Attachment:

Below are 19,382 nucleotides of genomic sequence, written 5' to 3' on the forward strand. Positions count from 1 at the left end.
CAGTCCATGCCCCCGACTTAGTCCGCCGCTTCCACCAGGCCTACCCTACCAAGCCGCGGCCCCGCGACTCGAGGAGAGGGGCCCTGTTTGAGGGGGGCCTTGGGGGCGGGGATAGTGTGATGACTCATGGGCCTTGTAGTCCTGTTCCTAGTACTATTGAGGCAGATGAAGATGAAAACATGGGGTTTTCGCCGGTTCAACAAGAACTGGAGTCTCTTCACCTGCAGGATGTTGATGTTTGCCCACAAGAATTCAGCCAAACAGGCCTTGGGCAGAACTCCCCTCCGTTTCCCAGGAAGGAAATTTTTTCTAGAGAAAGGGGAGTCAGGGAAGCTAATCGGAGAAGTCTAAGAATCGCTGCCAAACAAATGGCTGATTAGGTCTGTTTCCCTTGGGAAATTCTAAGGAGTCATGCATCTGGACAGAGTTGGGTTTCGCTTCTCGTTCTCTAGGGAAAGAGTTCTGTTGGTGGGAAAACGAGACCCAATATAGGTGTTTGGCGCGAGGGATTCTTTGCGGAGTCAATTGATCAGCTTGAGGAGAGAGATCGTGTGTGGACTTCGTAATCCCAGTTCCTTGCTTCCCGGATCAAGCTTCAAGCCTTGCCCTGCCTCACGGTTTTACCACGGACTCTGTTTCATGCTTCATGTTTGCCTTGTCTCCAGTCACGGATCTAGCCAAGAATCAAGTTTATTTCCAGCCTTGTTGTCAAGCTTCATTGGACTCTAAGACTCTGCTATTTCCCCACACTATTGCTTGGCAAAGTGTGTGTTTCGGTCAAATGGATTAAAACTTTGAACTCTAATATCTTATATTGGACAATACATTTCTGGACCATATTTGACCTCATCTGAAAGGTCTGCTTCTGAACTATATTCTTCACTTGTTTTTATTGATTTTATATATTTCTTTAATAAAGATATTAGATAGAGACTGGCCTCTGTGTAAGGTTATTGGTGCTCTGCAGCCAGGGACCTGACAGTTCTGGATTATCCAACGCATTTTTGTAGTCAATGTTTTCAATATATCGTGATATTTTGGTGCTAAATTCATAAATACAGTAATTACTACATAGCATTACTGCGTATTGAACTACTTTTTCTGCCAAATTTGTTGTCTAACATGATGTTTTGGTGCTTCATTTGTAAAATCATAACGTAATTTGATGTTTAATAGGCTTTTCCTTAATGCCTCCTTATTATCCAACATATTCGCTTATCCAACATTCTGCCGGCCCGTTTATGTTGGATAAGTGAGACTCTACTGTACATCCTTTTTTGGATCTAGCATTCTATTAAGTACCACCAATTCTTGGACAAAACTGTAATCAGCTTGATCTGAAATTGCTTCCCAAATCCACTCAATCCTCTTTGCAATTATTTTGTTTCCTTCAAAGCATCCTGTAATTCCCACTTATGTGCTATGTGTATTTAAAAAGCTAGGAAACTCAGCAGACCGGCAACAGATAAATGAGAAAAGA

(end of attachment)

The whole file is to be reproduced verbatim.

Below are 19,382 nucleotides of genomic sequence, written 5' to 3' on the forward strand. Positions count from 1 at the left end.
CAGTCCATGCCCCCGACTTAGTCCGCCGCTTCCACCAGGCCTACCCTACCAAGCCGCGGCCCCGCGACTCGAGGAGAGGGGCCCTGTTTGAGGGGGGCCTTGGGGGCGGGGATAGTGTGATGACTCATGGGCCTTGTAGTCCTGTTCCTAGTACTATTGAGGCAGATGAAGATGAAAACATGGGGTTTTCGCCGGTTCAACAAGAACTGGAGTCTCTTCACCTGCAGGATGTTGATGTTTGCCCACAAGAATTCAGCCAAACAGGCCTTGGGCAGAACTCCCCTCCGTTTCCCAGGAAGGAAATTTTTTCTAGAGAAAGGGGAGTCAGGGAAGCTAATCGGAGAAGTCTAAGAATCGCTGCCAAACAAATGGCTGATTAGGTCTGTTTCCCTTGGGAAATTCTAAGGAGTCATGCATCTGGACAGAGTTGGGTTTCGCTTCTCGTTCTCTAGGGAAAGAGTTCTGTTGGTGGGAAAACGAGACCCAATATAGGTGTTTGGCGCGAGGGATTCTTTGCGGAGTCAATTGATCAGCTTGAGGAGAGAGATCGTGTGTGGACTTCGTAATCCCAGTTCCTTGCTTCCCGGATCAAGCTTCAAGCCTTGCCCTGCCTCACGGTTTTACCACGGACTCTGTTTCATGCTTCATGTTTGCCTTGTCTCCAGTCACGGATCTAGCCAAGAATCAAGTTTATTTCCAGCCTTGTTGTCAAGCTTCATTGGACTCTAAGACTCTGCTATTTCCCCACACTATTGCTTGGCAAAGTGTGTGTTTCGGTCAAATGGATTAAAACTTTGAACTCTAATATCTTATATTGGACAATACATTTCTGGACCATATTTGACCTCATCTGAAAGGTCTGCTTCTGAACTATATTCTTCACTTGTTTTTATTGATTTTATATATTTCTTTAATAAAGATATTAGATAGAGACTGGCCTCTGTGTAAGGTTATTGGTGCTCTGCAGCCAGGGACCTGACAGTTCTGGATTATCCAACGCATTTTTGTAGTCAATGTTTTCAATATATCGTGATATTTTGGTGCTAAATTCATAAATACAGTAATTACTACATAGCATTACTGCGTATTGAACTACTTTTTCTGCCAAATTTGTTGTCTAACATGATGTTTTGGTGCTTCATTTGTAAAATCATAACGTAATTTGATGTTTAATAGGCTTTTCCTTAATGCCTCCTTATTATCCAACATATTCGCTTATCCAACATTCTGCCGGCCCGTTTATGTTGGATAAGTGAGACTCTACTGTACATCCTTTTTTGGATCTAGCATTCTATTAAGTACCACCAATTCTTGGACAAAACTGTAATCAGCTTGATCTGAAATTGCTTCCCAAATCCACTCAATCCTCTTTGCAATTATTTTGTTTCCTTCAAAGCATCCTGTAATTCCCACTTATGTGCTATGTGTATTTAAAAAGCTAGGAAACTCAGCAGACCGGCAACAGATAAATGAGAAAAGA